The First Blind Governor Speaks

After he was sworn in as Governor of New York on March 17, David A. Paterson spoke to a joint session of the state legislature in Albany. He didn’t read it off a teleprompter. I have a pretty good idea what he had to do to craft that speech in memory and pull it out again. The moment was his, and it makes me very proud.

Bob Herbert tells a story in the NYT about Paterson’s earliest political motivations. You have to believe it informed his speech in Albany:

David, who will be sworn in on Monday, is legally blind. He would scoot up close to the television as a child and watch avidly. He became fascinated with politics at age 6 when his favorite shows were pre-empted for coverage of the political conventions that nominated Jack Kennedy and Richard Nixon.

“I don’t know why,” he said, “but I got this impression that Nixon would win. I knew my dad was voting for Kennedy, so I was for him. But I don’t think I could have told you the difference between a Democrat and a Republican. When Kennedy won, I remember I was real happy and I wanted to watch him speak.

“Then I saw the civil rights movement. I was still only 7 or 8. I watched the situation in Birmingham with the police dogs and the fire hoses. And it was very upsetting because there were kids, you know, my age. And I knew somehow that there was a connection between that movement and elective office.

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3 Responses to The First Blind Governor Speaks

  1. Mark Willis says:

    “Wait a minute, unhitch that wagon!” I admit, that’s what I was thinking a day or so after this speech when David Paterson held a news conference to confess his extramarital affairs. I don’t have a problem with the affairs, but the news conference seemed over the top. Then I read John Ridley’s blog post about it:

    “What do I like about the guy? First day on the job, he admits to having an affair. Second day on the job, he admits to having a number of affairs. Not that I approve of sleeping with other women. Per se. But people are always carping about politicians not being honest and here is Paterson, paint still drying on his office door, throwing out a little TMI.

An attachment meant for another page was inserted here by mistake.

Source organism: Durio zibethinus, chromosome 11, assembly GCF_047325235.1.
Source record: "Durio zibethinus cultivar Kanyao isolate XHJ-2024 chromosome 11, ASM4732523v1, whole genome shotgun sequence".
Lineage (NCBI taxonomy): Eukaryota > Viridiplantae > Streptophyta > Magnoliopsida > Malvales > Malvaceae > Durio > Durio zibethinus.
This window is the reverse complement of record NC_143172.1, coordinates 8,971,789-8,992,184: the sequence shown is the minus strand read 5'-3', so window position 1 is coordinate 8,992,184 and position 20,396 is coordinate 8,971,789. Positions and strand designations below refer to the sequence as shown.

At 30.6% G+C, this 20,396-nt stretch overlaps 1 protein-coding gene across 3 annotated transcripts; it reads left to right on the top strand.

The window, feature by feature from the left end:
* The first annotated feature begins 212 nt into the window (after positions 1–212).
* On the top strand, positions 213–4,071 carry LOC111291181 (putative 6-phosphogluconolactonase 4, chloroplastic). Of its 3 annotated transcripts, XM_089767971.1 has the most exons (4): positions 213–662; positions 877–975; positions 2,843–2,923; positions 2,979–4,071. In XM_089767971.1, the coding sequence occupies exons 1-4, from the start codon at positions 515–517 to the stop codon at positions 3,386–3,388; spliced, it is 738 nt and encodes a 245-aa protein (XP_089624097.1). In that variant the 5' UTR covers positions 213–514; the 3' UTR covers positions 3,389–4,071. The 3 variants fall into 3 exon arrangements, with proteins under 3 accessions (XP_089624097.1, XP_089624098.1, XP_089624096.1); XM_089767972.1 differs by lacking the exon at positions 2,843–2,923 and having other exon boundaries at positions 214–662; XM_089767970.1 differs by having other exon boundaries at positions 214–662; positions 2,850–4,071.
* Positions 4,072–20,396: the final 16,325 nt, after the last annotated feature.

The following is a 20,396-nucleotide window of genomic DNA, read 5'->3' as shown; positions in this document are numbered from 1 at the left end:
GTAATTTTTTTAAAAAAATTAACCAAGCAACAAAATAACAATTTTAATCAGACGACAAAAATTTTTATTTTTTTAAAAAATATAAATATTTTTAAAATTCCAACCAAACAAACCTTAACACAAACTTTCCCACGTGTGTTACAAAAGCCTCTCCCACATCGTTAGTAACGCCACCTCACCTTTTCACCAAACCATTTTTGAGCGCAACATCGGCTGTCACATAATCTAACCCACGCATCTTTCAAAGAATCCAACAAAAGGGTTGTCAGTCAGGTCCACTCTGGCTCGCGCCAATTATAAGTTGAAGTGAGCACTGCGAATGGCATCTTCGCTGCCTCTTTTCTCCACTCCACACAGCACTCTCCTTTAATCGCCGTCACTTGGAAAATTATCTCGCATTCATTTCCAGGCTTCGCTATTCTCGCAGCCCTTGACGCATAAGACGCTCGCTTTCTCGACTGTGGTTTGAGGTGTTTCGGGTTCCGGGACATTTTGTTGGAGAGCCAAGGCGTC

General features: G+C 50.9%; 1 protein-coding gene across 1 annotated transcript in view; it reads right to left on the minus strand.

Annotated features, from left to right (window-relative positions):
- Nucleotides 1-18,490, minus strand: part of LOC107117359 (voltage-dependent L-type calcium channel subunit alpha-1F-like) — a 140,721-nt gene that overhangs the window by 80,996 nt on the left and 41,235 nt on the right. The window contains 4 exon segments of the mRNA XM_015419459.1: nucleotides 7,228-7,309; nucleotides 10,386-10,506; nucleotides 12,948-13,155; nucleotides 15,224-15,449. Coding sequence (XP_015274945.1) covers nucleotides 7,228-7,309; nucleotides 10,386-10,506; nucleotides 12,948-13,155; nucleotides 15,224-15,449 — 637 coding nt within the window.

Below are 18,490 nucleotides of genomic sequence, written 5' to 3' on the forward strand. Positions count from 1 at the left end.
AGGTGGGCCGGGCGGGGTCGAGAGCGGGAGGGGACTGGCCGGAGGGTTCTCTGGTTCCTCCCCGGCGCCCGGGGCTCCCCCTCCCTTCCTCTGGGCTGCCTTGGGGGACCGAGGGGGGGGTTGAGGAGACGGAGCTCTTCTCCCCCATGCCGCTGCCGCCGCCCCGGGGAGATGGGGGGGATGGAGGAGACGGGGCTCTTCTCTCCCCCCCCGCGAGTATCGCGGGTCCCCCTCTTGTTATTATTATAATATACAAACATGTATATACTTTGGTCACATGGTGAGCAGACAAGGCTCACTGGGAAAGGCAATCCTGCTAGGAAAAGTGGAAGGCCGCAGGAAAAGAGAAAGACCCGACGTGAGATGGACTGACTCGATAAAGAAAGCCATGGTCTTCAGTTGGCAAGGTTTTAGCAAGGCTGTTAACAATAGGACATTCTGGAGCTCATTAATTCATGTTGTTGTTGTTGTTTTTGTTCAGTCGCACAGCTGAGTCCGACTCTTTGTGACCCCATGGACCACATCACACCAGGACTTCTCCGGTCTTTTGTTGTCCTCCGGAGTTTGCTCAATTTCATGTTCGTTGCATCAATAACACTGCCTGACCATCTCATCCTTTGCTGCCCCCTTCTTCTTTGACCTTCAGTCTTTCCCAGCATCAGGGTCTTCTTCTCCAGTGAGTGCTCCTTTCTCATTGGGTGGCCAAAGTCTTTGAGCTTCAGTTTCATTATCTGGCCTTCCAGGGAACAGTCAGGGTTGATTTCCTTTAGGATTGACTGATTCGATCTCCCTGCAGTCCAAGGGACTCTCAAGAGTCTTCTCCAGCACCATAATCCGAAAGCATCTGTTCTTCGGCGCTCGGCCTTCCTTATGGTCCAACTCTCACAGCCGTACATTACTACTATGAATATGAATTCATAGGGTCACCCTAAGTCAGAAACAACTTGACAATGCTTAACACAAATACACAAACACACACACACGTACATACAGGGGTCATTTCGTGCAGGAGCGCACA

“And let’s not forget that Paterson is legally blind. I only bring that up because Sheri Shepherd — the “blonde” black girl on ABC’s “The View” — joked (I think she was joking) that Paterson “can’t see to cheat.” Know what? I’m sick of people underestimating the otherly abled! Truth is they can screw around just as well as people with two good eyes!”

    Otherly speaking, amen, brother!

  2. Mark Willis says:

    For the record, here is an excerpt from the NYT story on March 19:

    “”The news conference capped an astonishing 24 hours that began with Ms. Paterson holding the Bible as her husband was sworn in before an ebullient audience of lawmakers in the Assembly chamber as dignitaries, including Senator Hillary Rodham Clinton and prominent black politicians, looked on.

    “Just after the swearing-in, while Mr. Paterson’s supporters were still celebrating, the new administration was plunged into its first crisis, as a Daily News columnist inquired about a past affair and Mr. Paterson and his mostly untested advisers debated how to handle the matter.

    “The governor and his wife told the columnist that they had each strayed during the marriage, and then Ms. Paterson, an executive at the Health Insurance Plan of New York, canceled a morning appearance in Manhattan and came to the capital to meet the crush of reporters.”

  3. Mark Willis says:

    Here’s another one for the record. The NYT ran this correction to Steve Kuusisto’s op-ed:

    “An article on the Op-Ed page on Friday, about blindness, misidentified the nation’s first legally blind governor. He was Bob Cowley Riley, who was governor of Arkansas for 11 days in 1975; David Paterson is not the first.”

    If Paterson lasts longer than 11 days, we’ll call that a technicality. But it does raise an interesting historical point: in the 19th century, before blindness was defined by statute, there probably were governors who would be labeled “legally blind” by today’s standards. They probably had affairs, too, by another name.

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